directed by Baz Luhrmann
Following up his 2001 colossal hit, Moulin Rouge!, was not going to be an easy task for director Baz Luhrmann, but by bringing it back to his homeland, teaming up once again with Nicole Kidman and adding fellow Aussie Hugh Jackman into the mix, Australia looks like another big hit for the director. A period piece set around World War II, the story centers upon an English aristocrat (Kidman) who inherits a cattle ranch and partners up with a stockman (Jackman) to protect and drive the cattle from the approaching threat of the Japanese bombing of Darwin. While the love story is territory already covered in all of Luhrmann’s movies, the stark but beautiful landscape captured within Mandy Walker’s cinematography and the chemistry between Kidman and Jackman make it look as though the movie could breathe a breath of fresh air into theaters stale with romantic comedies.
directed by Gus Van Sant
Already being heralded as an instant classic, Van Sant’s new movie tells the story of San Francisco supervisor Harvey Milk, the first openly gay man elected to a major public office in America, and his assassination at the hands of fellow supervisor Dan White. In a role that needed to be played without inhibition and with an amazing sense of courage, Sean Penn transforms into Milk, imitating his movements and voice in a way that can only be described as eerie. Another standout is Josh Brolin who, as White, continues his string of playing ignorant government officials with a sinister quality. But aside from a great cast, which also includes James Franco as Milk’s lover and Emile Hirsch as activist Cleve Jones, the movie looks as though it is most concerned with relaying the message of Harvey Milk’s life; a message of courage and hope. With Van Sant, an openly gay director, at the helm, it looks as though this message will be told the right way and, like Milk, is sure to be heard.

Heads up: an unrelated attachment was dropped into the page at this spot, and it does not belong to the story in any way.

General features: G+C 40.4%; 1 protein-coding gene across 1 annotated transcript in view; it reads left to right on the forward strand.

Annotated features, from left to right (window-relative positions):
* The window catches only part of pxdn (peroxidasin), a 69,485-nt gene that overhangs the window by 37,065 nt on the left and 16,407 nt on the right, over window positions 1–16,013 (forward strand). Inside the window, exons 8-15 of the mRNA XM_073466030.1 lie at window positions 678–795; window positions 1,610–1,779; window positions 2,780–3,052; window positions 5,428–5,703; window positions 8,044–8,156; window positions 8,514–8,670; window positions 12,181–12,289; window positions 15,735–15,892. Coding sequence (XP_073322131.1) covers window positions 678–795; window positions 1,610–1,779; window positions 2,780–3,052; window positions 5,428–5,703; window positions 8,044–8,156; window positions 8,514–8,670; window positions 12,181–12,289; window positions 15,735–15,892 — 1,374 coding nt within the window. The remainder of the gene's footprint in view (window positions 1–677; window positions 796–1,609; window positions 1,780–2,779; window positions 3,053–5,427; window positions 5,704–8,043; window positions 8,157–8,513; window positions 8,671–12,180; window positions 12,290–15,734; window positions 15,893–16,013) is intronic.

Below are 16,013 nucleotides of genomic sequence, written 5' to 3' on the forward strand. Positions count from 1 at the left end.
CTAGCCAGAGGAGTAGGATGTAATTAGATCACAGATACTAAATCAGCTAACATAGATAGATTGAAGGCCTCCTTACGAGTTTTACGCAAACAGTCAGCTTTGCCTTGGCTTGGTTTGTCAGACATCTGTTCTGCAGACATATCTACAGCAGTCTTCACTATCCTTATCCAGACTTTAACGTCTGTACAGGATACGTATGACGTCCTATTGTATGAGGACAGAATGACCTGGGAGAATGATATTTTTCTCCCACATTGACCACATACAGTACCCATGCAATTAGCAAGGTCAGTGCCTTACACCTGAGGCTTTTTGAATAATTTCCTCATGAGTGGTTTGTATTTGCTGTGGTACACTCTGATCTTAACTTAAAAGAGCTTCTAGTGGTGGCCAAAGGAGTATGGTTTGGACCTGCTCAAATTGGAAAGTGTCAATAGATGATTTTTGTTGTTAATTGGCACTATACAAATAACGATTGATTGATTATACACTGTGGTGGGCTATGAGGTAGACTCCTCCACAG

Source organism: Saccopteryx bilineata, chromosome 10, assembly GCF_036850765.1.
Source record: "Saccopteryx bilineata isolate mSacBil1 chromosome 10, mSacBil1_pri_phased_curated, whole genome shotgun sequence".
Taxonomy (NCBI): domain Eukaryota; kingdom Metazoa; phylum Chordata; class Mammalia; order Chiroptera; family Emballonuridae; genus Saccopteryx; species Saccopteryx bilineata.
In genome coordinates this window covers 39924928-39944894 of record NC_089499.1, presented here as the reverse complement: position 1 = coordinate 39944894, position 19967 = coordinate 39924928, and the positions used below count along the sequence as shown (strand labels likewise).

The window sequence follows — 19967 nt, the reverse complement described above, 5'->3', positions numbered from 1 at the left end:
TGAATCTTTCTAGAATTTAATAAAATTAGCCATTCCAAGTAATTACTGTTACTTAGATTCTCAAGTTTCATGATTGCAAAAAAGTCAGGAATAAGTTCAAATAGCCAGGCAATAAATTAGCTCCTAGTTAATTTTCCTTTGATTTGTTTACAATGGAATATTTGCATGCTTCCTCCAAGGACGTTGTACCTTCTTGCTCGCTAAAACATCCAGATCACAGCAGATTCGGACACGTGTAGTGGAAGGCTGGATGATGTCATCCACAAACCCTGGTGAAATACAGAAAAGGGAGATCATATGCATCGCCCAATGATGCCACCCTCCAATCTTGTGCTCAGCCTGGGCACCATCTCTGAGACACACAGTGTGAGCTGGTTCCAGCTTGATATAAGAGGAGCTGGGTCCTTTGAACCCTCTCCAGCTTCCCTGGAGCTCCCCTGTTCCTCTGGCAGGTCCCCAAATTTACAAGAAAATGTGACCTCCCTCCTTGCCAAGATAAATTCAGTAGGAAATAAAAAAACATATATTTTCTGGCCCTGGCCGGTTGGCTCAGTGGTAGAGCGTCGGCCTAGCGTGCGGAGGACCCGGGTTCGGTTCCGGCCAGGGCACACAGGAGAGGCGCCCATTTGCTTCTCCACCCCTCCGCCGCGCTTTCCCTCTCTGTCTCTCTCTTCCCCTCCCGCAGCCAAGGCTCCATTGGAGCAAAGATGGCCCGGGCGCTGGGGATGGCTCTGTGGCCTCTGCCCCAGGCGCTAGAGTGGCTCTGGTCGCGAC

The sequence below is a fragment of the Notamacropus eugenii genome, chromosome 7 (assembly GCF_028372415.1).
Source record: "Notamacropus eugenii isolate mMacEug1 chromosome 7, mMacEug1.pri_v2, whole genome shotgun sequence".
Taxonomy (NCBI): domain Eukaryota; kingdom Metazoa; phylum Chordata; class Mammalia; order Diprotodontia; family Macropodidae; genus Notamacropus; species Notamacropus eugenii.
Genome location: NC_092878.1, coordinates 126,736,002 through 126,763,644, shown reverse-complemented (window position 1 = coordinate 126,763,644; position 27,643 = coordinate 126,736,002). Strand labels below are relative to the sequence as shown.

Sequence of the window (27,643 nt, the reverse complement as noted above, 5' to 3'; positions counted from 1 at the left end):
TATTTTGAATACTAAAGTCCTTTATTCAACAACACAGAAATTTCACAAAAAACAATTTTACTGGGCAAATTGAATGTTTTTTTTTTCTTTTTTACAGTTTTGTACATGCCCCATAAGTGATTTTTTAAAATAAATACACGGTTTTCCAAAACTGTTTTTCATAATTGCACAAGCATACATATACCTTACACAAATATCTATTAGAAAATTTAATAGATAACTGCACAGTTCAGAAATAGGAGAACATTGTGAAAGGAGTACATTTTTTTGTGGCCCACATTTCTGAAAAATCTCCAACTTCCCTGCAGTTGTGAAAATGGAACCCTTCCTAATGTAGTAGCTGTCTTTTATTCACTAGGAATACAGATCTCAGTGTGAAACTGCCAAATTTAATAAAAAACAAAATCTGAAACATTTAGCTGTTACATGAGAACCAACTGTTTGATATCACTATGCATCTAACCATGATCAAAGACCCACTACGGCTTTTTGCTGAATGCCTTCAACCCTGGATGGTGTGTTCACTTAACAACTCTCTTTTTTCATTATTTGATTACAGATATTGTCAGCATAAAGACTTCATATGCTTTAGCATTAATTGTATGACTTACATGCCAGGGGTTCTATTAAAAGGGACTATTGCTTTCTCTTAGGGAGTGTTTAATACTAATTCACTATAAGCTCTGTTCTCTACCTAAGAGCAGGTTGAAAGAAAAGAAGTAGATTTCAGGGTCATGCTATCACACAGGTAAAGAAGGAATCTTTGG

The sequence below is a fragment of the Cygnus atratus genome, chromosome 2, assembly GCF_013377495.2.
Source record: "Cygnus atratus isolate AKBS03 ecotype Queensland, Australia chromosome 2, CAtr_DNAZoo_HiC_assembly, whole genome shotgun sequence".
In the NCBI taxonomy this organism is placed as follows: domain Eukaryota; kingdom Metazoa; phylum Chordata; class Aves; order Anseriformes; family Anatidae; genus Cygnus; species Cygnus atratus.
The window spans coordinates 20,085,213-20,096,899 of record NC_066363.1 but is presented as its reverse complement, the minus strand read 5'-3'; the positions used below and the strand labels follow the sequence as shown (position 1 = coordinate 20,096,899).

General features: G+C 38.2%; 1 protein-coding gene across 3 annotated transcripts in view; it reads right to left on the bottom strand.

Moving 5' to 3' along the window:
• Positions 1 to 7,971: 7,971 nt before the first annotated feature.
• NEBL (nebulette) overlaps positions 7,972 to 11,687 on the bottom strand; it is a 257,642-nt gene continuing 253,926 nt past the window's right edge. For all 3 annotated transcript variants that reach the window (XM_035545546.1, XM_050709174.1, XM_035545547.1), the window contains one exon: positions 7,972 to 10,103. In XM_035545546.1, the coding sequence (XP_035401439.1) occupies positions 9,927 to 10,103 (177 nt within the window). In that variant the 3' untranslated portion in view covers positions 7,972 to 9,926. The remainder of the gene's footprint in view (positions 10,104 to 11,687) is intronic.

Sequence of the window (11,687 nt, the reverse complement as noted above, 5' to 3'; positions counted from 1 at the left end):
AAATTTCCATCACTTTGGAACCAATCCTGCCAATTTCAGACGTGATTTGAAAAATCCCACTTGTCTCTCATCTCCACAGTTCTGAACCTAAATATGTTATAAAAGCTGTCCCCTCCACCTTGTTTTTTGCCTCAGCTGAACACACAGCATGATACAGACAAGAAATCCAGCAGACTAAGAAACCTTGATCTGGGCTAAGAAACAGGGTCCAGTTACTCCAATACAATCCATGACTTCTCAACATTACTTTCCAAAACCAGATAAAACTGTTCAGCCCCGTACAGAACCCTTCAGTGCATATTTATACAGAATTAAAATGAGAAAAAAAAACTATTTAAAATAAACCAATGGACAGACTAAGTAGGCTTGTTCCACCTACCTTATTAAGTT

directed by Olivier Megaton
The roads just got a little more dangerous (again) with Jason Statham reprising his role as Frank Martin, the no-questions-asked human trafficker whose previous adrenaline pumping escapades in the series’ first two installments had audiences at the edge of their seats with enough flashy car chases and action sequences to leave even James Bond blushing. Clearly, however, Martin has not learned his lesson—this time agreeing to take the kidnapped daughter of a Ukrainian government official from Marseilles to Odessa via the Black Sea, battling thugs who wish to intercept the cargo along the way. While director Megaton’s experience as a former graffiti artist may lend itself to the over-the-top visual style of the movie, the trilogy’s writer, Luc Besson, may be following the “Never change the deal” part of Martin’s self-proclaimed rules a little too closely with a script that refuses to stray away from the formula created in the series’ first two movies. Maybe it’s time for Frank Martin to find another job.
directed by Seth Gordon
Vince Vaughn fans are scratching their heads with the actor’s decision to star in this one, another holiday movie, after already having rung in the season with last year’s critically disappointing Fred Claus. Paired with Reese Witherspoon, the two play an unmarried couple forced into spending Christmas with each of their four divorced parents after their vacation plans are ruined. While the story’s concept is funny enough—with each family meeting having plenty of room for hilarious mishaps as Robert Duvall, Jon Voight, Mary Steenburgen and Sissy Spacek play the couple’s deranged parents—the movie may just be a two-trick pony, relying too much on the awkwardness of each situation and the sarcastic patter that’s made Vaughn a beloved star. With the wounds of Fred Claus just beginning to heal, this could mean the difference between pouring on the salt or bandaging up his poor holiday choices.